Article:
Science Assistant Dean Paul Medley teaches geographic information systems in the library’s fifth-floor classroom. Using the database of geographic attributes is crucial to his presentation. “It allows you to look at the world in a different way,” he said. “It allows you to do quite a powerful analysis of geographic data.”
Peggy Kulesz, a senior lecturer in English, enjoys the versatility of the learning classroom in the library basement. It accommodates 40 students, each of whom has a computer. The teacher can control what is on a student’s screen for initial instruction, and then the students can navigate on their own while learning how to best research their topics.
“It is very, very hands-on and practical because they are working on a class assignment,” she said.
Kulesz praises the library staff.
“Students feel welcome there,” she said, adding that the librarians help with databases during the training sessions and offer ways to make library tools accessible. “The library really is taken to the students.”
Before the changes came about in recent years, library usage had lagged — particularly in the 1990s, when enrollment was down. The trend in library transformation is more of a university phenomenon than a city public library issue, Wilding said. The range of what they can offer in the way of information access may make it harder for non-university libraries to compete. “It will hit them real hard in the next five years,” he said.
With the spring semester came expanded library hours. The Central Library is now open around the clock from Sunday morning through Friday night, with regular hours Saturday. By the third week of extended hours, an average of 200 people were coming to the library each night, Wilding said. This move is expected to have an ongoing impact, and it and all the other changes are only the beginning.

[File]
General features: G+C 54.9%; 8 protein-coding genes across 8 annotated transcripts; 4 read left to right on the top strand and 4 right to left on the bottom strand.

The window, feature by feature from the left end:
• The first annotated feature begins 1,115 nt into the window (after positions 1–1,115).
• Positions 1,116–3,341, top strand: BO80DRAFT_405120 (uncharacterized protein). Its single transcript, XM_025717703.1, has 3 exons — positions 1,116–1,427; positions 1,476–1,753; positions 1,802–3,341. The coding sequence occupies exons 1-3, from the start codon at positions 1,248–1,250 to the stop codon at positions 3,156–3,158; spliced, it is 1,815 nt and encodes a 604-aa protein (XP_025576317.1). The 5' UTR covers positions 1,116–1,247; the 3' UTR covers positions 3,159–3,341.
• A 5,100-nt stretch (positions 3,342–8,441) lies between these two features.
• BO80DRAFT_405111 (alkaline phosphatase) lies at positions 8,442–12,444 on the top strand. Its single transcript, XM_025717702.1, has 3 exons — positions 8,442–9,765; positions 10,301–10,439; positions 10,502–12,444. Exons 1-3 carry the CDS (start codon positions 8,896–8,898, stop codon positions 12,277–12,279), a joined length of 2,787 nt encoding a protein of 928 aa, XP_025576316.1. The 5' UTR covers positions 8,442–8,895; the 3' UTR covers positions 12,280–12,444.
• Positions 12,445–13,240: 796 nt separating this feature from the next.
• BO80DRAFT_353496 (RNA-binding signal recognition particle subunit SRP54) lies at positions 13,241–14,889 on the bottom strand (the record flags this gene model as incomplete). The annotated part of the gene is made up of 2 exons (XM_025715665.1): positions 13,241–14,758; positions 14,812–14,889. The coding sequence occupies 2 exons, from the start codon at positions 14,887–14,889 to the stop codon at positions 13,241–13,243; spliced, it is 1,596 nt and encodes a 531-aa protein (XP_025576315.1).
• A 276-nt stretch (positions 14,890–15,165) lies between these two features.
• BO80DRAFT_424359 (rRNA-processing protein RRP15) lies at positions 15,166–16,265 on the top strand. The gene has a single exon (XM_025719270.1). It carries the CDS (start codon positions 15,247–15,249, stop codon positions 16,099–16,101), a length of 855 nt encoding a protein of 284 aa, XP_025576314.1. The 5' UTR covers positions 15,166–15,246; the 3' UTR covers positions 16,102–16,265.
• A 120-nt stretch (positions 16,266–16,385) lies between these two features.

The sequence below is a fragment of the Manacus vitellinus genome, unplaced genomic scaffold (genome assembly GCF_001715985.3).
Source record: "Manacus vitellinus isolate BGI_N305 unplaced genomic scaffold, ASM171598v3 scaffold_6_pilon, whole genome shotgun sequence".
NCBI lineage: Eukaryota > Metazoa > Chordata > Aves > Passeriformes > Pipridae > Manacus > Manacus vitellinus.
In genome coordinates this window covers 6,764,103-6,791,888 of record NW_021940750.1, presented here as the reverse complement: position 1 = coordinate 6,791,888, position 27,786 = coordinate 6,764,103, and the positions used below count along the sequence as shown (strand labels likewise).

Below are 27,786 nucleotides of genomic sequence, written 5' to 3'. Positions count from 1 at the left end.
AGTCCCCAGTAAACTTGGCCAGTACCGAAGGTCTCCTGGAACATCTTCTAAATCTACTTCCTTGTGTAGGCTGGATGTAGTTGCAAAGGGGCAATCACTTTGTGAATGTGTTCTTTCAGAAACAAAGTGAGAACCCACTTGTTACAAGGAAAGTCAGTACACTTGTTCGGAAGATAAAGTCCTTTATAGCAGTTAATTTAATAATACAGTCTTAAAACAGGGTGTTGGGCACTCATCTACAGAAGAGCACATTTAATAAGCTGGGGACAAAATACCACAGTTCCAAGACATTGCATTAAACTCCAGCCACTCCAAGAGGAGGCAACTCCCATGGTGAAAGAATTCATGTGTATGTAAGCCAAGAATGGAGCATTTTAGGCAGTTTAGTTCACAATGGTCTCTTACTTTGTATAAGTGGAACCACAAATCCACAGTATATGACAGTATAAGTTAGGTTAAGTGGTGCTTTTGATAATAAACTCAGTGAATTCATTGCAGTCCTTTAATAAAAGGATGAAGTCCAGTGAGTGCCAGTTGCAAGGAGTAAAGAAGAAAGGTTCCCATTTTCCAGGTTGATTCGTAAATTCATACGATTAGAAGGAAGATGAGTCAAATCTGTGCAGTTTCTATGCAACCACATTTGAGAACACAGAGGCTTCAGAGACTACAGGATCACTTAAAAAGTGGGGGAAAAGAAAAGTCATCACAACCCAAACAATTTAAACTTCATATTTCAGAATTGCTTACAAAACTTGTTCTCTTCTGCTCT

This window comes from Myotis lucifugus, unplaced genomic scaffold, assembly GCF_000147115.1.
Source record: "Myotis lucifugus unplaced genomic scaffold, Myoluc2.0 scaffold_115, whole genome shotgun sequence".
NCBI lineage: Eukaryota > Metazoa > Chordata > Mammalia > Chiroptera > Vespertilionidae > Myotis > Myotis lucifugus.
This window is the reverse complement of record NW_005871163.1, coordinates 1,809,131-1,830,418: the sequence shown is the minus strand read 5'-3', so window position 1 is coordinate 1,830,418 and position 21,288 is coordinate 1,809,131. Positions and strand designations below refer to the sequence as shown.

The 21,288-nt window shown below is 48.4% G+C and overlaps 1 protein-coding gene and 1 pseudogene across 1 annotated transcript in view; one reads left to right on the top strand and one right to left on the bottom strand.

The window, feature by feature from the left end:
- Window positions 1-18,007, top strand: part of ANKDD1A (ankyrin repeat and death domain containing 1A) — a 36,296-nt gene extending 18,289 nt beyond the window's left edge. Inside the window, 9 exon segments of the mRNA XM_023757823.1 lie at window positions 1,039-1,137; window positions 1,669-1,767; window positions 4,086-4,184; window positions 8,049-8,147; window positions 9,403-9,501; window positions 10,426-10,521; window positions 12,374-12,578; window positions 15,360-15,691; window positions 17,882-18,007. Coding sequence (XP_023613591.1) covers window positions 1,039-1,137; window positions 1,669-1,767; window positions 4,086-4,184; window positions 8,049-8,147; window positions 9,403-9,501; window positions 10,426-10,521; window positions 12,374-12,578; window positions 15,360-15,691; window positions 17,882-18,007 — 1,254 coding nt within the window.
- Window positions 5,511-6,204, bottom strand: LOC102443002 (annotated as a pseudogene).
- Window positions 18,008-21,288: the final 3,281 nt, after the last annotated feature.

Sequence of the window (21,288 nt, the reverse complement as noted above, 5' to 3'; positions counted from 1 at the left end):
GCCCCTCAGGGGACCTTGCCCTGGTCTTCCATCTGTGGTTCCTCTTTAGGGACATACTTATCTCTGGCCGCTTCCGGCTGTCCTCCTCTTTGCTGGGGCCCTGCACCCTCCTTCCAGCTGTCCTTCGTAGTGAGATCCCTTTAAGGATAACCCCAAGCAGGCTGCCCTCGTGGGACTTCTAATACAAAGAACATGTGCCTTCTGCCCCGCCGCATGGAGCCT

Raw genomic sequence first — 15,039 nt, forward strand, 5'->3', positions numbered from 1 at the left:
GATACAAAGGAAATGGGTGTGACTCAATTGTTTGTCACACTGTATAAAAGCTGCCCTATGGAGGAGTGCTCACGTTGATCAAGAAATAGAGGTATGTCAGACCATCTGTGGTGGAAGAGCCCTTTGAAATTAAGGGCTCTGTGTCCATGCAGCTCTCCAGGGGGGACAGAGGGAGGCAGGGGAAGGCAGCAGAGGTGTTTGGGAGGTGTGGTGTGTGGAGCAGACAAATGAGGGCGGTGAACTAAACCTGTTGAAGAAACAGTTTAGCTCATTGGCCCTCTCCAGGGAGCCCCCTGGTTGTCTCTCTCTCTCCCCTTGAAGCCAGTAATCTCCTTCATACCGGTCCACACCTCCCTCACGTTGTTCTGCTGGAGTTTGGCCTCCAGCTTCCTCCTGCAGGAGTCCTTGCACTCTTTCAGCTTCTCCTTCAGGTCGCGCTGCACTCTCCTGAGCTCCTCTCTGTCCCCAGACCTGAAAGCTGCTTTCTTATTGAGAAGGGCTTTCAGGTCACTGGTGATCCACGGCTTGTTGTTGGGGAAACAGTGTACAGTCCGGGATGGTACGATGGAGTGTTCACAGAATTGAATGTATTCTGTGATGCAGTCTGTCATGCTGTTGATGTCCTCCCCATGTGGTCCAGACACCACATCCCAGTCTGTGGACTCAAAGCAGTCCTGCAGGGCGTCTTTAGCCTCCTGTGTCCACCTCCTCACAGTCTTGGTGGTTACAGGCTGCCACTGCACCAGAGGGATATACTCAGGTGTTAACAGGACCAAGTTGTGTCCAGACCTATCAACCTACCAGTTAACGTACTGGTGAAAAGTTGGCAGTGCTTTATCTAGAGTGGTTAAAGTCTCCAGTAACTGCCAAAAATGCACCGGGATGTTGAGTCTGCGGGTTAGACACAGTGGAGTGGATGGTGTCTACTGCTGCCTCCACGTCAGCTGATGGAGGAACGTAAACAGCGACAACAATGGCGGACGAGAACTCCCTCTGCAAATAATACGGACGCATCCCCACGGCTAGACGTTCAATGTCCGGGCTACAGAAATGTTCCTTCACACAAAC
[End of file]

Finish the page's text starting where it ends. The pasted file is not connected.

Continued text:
“There could be twice as much change in the next five years,” said Wilding, citing the Internet as an example and noting its widespread popularity now versus several years ago. He believes electronic books could become more popular as well. “I think people will get more comfortable with electronic reading.”
And what better place to engage in electronic reading than in an all-electronic venue like the Business Building Library, located in a cozy space across from the administrative offices on the first floor. The site is part of a focus to open smaller libraries around campus instead of building a $70 million library and learning resource center, a top priority when the campus master plan was announced in 1999.
“We take the library to the community,” said Terry Wang, coordinator of information services. “There are so many resources that we have electronically, so the physical building is not as important.” Other plans include reopening the library at the UTA/Fort Worth Campus.
Above all, Wilding said, the Central Library is a learning center. “We are — and should be — a center for the community.” He thinks of the library as a service rather than a building. And it provides lots of information services and amenities in one place. “In a way, it’s like The Parks [at Arlington] mall.”
As more and more students socialize with friends while sipping a cappuccino,
it’s hard to disagree.